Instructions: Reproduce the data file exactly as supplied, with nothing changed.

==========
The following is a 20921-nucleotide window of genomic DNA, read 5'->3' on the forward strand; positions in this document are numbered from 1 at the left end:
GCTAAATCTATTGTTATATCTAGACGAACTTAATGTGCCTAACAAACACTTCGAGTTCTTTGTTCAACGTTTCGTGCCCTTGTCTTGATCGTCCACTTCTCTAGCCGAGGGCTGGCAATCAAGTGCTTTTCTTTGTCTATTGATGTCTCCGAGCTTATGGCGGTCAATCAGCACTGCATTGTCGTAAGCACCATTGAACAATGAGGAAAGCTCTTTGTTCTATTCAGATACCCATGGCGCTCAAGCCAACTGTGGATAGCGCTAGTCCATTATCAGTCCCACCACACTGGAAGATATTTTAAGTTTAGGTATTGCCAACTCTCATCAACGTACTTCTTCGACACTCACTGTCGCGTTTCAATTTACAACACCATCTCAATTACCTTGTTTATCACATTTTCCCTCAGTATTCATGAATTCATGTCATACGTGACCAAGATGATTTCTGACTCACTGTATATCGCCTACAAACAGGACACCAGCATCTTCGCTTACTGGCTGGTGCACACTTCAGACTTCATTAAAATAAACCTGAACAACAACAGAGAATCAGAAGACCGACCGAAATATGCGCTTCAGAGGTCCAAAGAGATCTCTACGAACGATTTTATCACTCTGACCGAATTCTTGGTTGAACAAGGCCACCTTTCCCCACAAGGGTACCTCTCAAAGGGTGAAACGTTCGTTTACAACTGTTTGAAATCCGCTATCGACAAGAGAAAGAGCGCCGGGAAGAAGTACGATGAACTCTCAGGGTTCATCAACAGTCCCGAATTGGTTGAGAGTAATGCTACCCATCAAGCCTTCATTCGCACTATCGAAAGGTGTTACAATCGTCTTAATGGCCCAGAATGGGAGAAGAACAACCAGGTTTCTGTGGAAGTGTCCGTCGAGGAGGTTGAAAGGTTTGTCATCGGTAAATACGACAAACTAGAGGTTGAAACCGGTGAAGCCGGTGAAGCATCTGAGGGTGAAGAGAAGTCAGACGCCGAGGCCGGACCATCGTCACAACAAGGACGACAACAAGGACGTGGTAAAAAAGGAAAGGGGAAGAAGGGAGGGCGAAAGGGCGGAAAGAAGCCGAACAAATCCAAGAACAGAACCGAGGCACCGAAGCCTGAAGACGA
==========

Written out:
The following is a 20921-nucleotide window of genomic DNA, read 5'->3' on the forward strand; positions in this document are numbered from 1 at the left end:
GCTAAATCTATTGTTATATCTAGACGAACTTAATGTGCCTAACAAACACTTCGAGTTCTTTGTTCAACGTTTCGTGCCCTTGTCTTGATCGTCCACTTCTCTAGCCGAGGGCTGGCAATCAAGTGCTTTTCTTTGTCTATTGATGTCTCCGAGCTTATGGCGGTCAATCAGCACTGCATTGTCGTAAGCACCATTGAACAATGAGGAAAGCTCTTTGTTCTATTCAGATACCCATGGCGCTCAAGCCAACTGTGGATAGCGCTAGTCCATTATCAGTCCCACCACACTGGAAGATATTTTAAGTTTAGGTATTGCCAACTCTCATCAACGTACTTCTTCGACACTCACTGTCGCGTTTCAATTTACAACACCATCTCAATTACCTTGTTTATCACATTTTCCCTCAGTATTCATGAATTCATGTCATACGTGACCAAGATGATTTCTGACTCACTGTATATCGCCTACAAACAGGACACCAGCATCTTCGCTTACTGGCTGGTGCACACTTCAGACTTCATTAAAATAAACCTGAACAACAACAGAGAATCAGAAGACCGACCGAAATATGCGCTTCAGAGGTCCAAAGAGATCTCTACGAACGATTTTATCACTCTGACCGAATTCTTGGTTGAACAAGGCCACCTTTCCCCACAAGGGTACCTCTCAAAGGGTGAAACGTTCGTTTACAACTGTTTGAAATCCGCTATCGACAAGAGAAAGAGCGCCGGGAAGAAGTACGATGAACTCTCAGGGTTCATCAACAGTCCCGAATTGGTTGAGAGTAATGCTACCCATCAAGCCTTCATTCGCACTATCGAAAGGTGTTACAATCGTCTTAATGGCCCAGAATGGGAGAAGAACAACCAGGTTTCTGTGGAAGTGTCCGTCGAGGAGGTTGAAAGGTTTGTCATCGGTAAATACGACAAACTAGAGGTTGAAACCGGTGAAGCCGGTGAAGCATCTGAGGGTGAAGAGAAGTCAGACGCCGAGGCCGGACCATCGTCACAACAAGGACGACAACAAGGACGTGGTAAAAAAGGAAAGGGGAAGAAGGGAGGGCGAAAGGGCGGAAAGAAGCCGAACAAATCCAAGAACAGAACCGAGGCACCGAAGCCTGAAGACGA